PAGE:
Stas Orlovsky, “Chimera” at the Pasadena Museum of California Art

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“Chimera” (detail), 2014, Stas Orlavski
“Chimera” (detail), 2014, Stas Orlavski, Wall drawing, collage, stop-motion animation, and sound by Steve Roden. Post-production by Beau Leduc. Photo: courtesy the Artist.
“Chimera” (detail), 2014, Stas Orlavski
“Chimera” (detail), 2014, Stas Orlavski, Wall drawing, collage, stop-motion animation, and sound by Steve Roden.
Post-production by Beau Leduc. Photo: courtesy the Artist.

Entering the PMCA’s project room mid-stream of Los Angeles-based Stas Orlavski’s multi-media installation, titled Chimera, may not be all that different than viewing the animated projection from the beginning. The cyclical layering of abstract and representational hand-drawn images and lack of overt narrative rendered any traditional notion of “beginning” and “end” obsolete. Instead, the multi-media installation—which includes an sound track by fellow Los Angeles artist Steve Roden—is rather like a dream sequence, where a series of images, ranging from botanical specimens and landscapes to sketchy oceanic motifs to abstract geometries, slowly build up, becoming increasingly complex, until an abrupt shift starts the cycle over once again. For inspiration, the artist cites a variety of source materials, including Hungarian textiles, Soviet-era Russian children’s books, Victorian scrapbooks, and Japanese prints which is perhaps most overtly referred to in the succession of roughly hewn crashing waves, à la Hokusai’s Great Wave.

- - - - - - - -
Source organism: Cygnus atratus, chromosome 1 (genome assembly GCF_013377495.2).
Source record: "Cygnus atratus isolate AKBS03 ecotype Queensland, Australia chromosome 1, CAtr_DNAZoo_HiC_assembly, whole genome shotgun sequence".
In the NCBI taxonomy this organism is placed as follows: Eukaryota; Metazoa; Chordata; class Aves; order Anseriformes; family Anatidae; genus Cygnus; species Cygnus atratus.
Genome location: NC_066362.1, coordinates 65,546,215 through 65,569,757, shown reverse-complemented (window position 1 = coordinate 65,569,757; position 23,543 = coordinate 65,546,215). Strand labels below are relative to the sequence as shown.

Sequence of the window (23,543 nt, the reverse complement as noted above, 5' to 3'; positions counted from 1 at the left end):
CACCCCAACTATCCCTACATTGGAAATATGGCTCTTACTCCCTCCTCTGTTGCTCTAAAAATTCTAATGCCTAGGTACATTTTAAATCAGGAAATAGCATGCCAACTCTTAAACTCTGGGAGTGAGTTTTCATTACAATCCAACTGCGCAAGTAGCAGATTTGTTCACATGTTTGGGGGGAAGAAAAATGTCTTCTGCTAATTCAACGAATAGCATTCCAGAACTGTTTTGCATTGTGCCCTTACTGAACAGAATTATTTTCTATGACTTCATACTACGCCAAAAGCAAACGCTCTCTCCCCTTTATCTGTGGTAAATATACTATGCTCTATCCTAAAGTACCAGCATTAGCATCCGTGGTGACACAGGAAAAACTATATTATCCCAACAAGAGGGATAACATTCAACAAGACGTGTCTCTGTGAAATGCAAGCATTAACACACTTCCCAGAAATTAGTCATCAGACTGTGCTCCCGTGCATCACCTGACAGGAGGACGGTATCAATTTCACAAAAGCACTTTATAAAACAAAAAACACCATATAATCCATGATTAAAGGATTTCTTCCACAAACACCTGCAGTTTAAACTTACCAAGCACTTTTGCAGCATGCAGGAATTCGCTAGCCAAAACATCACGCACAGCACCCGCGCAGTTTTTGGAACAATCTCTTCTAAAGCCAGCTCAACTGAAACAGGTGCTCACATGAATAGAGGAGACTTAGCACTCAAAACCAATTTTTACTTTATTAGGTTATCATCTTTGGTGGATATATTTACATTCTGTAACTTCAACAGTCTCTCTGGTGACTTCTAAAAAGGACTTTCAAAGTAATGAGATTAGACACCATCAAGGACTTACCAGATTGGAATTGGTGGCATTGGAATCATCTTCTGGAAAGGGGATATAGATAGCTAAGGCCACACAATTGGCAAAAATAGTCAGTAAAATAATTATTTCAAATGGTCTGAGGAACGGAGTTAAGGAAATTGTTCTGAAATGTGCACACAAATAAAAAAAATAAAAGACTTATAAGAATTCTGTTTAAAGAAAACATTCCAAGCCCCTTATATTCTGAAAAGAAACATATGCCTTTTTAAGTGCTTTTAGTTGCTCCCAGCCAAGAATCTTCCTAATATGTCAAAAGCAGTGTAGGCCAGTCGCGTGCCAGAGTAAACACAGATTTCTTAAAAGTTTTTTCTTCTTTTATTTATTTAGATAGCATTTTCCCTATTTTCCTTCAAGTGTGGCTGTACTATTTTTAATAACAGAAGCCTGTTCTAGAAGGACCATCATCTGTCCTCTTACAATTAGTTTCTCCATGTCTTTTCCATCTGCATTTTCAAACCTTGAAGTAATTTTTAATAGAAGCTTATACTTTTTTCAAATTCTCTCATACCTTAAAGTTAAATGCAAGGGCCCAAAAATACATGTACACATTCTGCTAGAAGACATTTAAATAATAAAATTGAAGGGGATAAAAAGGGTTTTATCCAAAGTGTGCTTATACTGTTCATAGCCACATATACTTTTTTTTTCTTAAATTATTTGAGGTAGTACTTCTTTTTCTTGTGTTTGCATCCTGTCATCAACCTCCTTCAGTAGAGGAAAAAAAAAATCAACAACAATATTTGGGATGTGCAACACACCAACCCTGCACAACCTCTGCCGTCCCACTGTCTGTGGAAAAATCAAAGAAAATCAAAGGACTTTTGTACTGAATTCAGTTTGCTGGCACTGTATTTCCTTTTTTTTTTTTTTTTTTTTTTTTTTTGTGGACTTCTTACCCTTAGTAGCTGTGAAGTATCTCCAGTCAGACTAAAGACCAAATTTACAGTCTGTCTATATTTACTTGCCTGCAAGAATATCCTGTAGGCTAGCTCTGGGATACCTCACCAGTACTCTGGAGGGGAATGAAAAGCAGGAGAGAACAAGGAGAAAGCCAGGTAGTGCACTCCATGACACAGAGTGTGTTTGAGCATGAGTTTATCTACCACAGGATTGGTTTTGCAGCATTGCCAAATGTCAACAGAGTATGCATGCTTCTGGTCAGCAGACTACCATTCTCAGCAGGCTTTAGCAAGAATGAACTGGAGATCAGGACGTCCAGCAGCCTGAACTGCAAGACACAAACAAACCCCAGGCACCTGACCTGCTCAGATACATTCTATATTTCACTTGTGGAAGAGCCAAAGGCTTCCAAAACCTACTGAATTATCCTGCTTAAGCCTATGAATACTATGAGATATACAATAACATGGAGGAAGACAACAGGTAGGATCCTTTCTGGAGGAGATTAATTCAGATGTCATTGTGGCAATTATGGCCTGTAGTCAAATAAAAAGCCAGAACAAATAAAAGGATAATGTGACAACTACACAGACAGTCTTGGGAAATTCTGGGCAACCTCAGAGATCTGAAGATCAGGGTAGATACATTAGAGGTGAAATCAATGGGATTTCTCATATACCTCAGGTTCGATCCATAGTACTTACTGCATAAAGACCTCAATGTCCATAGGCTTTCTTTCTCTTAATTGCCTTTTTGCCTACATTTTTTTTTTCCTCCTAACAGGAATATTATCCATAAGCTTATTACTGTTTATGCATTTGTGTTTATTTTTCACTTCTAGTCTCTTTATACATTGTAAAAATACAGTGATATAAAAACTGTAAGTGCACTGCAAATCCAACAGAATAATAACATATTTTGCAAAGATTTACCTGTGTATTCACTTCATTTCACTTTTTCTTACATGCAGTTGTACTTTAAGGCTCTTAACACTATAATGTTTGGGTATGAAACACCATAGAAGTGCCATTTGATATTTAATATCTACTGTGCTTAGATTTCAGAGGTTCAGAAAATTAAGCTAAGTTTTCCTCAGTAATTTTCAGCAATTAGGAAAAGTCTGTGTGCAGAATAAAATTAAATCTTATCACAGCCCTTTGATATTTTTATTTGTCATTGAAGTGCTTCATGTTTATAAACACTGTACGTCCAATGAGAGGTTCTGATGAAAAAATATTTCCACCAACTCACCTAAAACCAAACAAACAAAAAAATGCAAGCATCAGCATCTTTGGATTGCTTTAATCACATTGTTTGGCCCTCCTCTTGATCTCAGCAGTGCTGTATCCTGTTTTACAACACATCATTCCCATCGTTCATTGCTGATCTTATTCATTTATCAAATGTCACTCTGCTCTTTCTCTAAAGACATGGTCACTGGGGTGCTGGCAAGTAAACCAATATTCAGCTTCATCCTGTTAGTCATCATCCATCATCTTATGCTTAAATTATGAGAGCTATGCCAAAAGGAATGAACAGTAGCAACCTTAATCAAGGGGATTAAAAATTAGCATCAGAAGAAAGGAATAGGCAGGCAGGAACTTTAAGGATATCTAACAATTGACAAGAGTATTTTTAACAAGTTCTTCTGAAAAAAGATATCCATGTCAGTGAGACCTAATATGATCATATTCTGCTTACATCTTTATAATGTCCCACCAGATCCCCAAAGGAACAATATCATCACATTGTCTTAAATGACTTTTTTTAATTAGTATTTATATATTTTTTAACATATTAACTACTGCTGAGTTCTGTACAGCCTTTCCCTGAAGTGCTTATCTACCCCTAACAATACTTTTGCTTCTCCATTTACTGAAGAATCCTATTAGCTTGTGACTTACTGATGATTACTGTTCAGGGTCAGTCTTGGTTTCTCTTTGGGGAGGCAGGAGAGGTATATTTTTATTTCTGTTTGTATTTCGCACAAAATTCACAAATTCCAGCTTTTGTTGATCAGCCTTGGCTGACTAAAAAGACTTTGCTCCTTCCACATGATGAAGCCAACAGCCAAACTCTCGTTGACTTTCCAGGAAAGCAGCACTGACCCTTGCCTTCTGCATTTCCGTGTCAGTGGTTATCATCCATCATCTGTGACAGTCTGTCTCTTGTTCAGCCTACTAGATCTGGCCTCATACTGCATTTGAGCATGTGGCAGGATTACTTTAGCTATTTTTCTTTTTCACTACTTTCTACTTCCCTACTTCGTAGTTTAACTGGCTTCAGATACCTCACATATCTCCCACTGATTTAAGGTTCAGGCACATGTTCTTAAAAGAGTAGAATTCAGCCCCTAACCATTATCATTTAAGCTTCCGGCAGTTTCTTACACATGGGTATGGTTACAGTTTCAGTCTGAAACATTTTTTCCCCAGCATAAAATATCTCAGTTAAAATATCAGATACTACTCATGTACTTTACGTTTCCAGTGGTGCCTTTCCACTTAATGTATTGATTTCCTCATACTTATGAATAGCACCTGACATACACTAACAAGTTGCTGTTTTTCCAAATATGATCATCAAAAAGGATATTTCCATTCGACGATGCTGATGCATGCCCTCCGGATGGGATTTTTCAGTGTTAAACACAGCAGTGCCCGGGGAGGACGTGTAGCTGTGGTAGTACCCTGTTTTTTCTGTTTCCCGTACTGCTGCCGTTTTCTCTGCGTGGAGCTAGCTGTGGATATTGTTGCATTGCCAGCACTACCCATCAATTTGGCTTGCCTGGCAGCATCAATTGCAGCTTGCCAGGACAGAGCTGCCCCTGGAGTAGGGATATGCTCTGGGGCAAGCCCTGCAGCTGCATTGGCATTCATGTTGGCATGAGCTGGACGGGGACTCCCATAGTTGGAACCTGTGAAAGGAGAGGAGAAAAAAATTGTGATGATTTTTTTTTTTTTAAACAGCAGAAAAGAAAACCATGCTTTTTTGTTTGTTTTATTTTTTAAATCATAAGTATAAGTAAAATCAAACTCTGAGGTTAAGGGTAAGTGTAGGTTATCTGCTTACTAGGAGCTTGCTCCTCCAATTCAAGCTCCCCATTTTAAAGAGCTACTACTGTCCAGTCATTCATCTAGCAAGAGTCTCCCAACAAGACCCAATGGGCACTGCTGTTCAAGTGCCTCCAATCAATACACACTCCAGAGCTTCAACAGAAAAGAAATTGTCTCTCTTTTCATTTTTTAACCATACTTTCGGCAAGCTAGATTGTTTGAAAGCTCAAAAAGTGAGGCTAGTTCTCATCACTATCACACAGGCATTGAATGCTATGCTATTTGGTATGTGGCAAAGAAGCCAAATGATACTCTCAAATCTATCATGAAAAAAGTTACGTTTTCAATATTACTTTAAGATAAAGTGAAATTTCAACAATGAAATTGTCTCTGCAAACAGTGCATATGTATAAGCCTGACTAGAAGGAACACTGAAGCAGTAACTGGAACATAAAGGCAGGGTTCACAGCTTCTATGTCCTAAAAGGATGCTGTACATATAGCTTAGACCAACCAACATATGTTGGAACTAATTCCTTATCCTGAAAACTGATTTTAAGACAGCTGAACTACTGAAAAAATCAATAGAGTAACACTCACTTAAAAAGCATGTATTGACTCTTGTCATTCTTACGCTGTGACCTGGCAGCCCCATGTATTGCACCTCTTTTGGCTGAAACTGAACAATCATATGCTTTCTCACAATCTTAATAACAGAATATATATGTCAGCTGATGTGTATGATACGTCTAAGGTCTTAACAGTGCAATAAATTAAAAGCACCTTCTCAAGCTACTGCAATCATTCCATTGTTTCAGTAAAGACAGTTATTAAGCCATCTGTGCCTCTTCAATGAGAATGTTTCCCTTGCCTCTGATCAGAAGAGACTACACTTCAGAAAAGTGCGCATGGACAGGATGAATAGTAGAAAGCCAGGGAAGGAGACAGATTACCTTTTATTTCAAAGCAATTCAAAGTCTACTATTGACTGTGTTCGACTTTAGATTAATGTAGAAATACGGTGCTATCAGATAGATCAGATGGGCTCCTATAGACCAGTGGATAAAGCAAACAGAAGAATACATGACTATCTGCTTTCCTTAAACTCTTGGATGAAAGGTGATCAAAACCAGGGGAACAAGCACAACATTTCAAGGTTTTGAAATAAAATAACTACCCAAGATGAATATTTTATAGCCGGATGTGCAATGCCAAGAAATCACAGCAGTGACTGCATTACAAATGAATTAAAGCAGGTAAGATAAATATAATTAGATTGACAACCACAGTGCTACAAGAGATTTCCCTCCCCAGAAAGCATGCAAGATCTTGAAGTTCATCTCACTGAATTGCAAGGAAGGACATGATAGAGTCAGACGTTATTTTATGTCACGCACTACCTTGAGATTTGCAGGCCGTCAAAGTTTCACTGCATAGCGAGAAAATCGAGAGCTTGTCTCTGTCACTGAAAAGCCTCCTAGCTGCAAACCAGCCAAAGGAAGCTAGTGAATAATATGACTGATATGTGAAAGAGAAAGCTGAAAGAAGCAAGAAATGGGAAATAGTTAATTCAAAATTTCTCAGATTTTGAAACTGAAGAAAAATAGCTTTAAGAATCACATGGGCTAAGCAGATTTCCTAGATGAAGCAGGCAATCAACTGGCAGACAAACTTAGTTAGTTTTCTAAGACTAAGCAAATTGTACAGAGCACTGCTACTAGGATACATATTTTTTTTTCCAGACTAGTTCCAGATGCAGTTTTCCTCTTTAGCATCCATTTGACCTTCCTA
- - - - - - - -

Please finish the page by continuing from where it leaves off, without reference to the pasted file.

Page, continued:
In ancient Greek mythology, the chimera refers to a composite creature: part lion, part goat, and part dragon. In genetics, the term refers to a living organism that contains at least two different sets of DNA. Here, the term may refer to the cross-pollination (so to speak) of the dual projections that take place on adjacent walls in the otherwise austere gallery space. The “main” focus, or the larger of the two projections, plays over a trio of collaged female silhouettes (one an overt reference to Picasso’s Demoiselles); while on the other wall a depiction of an old-fashioned oval mirror on a stand seems to reflect images from the “main” story line—but not quite. Instead of an accurate reflection, it becomes apparent that the two story lines exist in dialogue with one another. The melancholy of each is palpable, reinforced by the Roden’s atonal eclectic composition. Standing between the two projections, the viewer becomes a third-party character, a witness of this negotiation, and is reminded of the inherent distortion offered by reflections, memories and dreams.